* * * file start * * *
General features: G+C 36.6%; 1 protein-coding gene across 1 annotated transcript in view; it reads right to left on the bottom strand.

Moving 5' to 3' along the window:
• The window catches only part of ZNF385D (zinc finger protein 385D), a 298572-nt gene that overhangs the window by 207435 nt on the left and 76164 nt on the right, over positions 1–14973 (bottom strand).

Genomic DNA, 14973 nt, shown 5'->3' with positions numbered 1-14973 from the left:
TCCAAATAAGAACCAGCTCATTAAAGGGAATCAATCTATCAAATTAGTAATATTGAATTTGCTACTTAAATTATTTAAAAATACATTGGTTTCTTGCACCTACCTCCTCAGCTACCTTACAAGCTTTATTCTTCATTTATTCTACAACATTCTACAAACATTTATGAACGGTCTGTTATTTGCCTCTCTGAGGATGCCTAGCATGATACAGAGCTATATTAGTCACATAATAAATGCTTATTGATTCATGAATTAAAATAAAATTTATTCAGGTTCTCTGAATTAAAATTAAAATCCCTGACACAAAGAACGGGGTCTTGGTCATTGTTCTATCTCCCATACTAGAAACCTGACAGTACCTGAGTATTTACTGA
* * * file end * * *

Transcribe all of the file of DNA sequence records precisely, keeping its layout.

General features: G+C 36.6%; 1 protein-coding gene across 1 annotated transcript in view; it reads right to left on the bottom strand.

Moving 5' to 3' along the window:
• The window catches only part of ZNF385D (zinc finger protein 385D), a 298572-nt gene that overhangs the window by 207435 nt on the left and 76164 nt on the right, over positions 1–14973 (bottom strand).

Genomic DNA, 14973 nt, shown 5'->3' with positions numbered 1-14973 from the left:
TCCAAATAAGAACCAGCTCATTAAAGGGAATCAATCTATCAAATTAGTAATATTGAATTTGCTACTTAAATTATTTAAAAATACATTGGTTTCTTGCACCTACCTCCTCAGCTACCTTACAAGCTTTATTCTTCATTTATTCTACAACATTCTACAAACATTTATGAACGGTCTGTTATTTGCCTCTCTGAGGATGCCTAGCATGATACAGAGCTATATTAGTCACATAATAAATGCTTATTGATTCATGAATTAAAATAAAATTTATTCAGGTTCTCTGAATTAAAATTAAAATCCCTGACACAAAGAACGGGGTCTTGGTCATTGTTCTATCTCCCATACTAGAAACCTGACAGTACCTGAGTATTTACTGA